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142 articles are classified in All Articles > Awards > Modernisation/reviews



Full court penalty rates review begins tomorrow

The union movement's crucial bid to overturn the cuts to penalty rates in the retail and hospitality sectors kicks off tomorrow before a rare five-judge full Federal Court.

New FWC paper explores options for domestic violence leave

The FWC is seeking feedback by the end of this month on model terms for unpaid family and domestic violence leave in modern awards and whether the proposed entitlement should be extended to perpetrators, while it is giving parties more time to reply to a report on family-friendly work arrangements.


Bench locks in timetable and issues for domestic violence case

After a national employer body suggested its industry's "blokey" culture means workers are unlikely to admit they are domestic violence victims, "let alone [seek] FDV leave under an award", the FWC yesterday set a September 1 deadline for submissions on whether modern awards should provide unpaid leave, ahead of hearings in October.

Employers draw blood line in the sand

An FWC full bench has reserved its decision on an SDA application to include paid blood donor leave in five awards, after employers argued the entitlement has no place in the modern awards system and should be left for enterprise bargaining.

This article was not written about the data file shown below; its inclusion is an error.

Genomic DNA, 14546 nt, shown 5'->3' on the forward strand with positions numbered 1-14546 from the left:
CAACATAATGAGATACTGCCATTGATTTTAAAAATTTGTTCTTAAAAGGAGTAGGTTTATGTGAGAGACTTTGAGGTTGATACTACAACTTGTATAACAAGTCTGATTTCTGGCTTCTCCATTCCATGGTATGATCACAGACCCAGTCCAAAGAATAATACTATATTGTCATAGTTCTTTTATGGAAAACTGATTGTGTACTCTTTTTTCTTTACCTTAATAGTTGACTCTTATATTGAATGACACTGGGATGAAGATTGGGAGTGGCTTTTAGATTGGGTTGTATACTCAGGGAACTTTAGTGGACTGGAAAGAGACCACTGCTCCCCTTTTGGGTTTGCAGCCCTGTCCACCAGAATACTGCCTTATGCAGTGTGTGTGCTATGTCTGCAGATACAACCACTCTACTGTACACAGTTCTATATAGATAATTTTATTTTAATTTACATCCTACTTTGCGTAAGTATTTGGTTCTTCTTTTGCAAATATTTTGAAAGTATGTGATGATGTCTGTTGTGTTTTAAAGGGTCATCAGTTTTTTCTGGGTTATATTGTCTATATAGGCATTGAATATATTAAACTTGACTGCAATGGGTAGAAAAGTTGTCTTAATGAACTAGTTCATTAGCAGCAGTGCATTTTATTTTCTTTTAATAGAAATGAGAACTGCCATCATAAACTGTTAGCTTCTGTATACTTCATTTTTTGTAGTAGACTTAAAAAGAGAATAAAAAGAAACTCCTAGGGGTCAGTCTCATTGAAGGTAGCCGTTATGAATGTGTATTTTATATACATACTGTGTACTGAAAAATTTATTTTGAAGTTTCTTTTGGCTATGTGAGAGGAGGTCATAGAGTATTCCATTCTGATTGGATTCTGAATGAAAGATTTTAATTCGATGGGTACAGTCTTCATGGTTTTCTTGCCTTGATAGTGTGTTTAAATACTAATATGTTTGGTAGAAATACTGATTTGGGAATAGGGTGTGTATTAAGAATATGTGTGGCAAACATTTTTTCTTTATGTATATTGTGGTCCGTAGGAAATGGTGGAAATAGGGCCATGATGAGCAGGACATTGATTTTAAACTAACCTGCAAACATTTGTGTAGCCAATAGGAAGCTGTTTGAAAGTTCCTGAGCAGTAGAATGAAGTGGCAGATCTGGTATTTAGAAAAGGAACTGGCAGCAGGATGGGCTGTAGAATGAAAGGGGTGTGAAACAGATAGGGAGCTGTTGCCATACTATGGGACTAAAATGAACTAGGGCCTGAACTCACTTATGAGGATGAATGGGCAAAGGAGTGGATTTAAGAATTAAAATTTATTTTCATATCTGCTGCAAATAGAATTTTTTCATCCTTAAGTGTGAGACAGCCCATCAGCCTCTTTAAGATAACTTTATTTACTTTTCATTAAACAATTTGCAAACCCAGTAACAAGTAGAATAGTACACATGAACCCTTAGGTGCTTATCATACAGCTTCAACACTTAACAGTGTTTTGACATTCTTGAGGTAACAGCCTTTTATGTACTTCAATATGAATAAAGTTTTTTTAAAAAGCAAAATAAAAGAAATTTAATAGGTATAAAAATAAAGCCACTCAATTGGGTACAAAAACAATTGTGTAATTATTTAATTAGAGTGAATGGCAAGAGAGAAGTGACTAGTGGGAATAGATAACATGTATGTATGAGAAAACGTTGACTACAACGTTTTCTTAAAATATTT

FWC rejects further casualisation of mining workforces

The CFMEU's mining and energy division has welcomed an FWC ruling not to allow the spread of casual workers in the black coal mining industry, vowing to resist future "attacks" on award conditions.


Federal Court penalties review at least 10 weeks away

The Federal Court has expedited the union application to quash the Fair Work Commission's cuts to penalty rates, but a three-day hearing will nevertheless start no earlier than September 18.

Protagonists still swinging in final countdown to penalty rate cuts

The main protagonists have landed their last blows ahead of Sunday penalty rate cuts coming into effect this weekend, United Voice calling on restaurant and pub patrons to pressure bosses over whether they value their staff, while AiG insists that July 1's parallel "hefty" minimum wage rise not only sees workers better off, but saddles employers with bigger wage bills.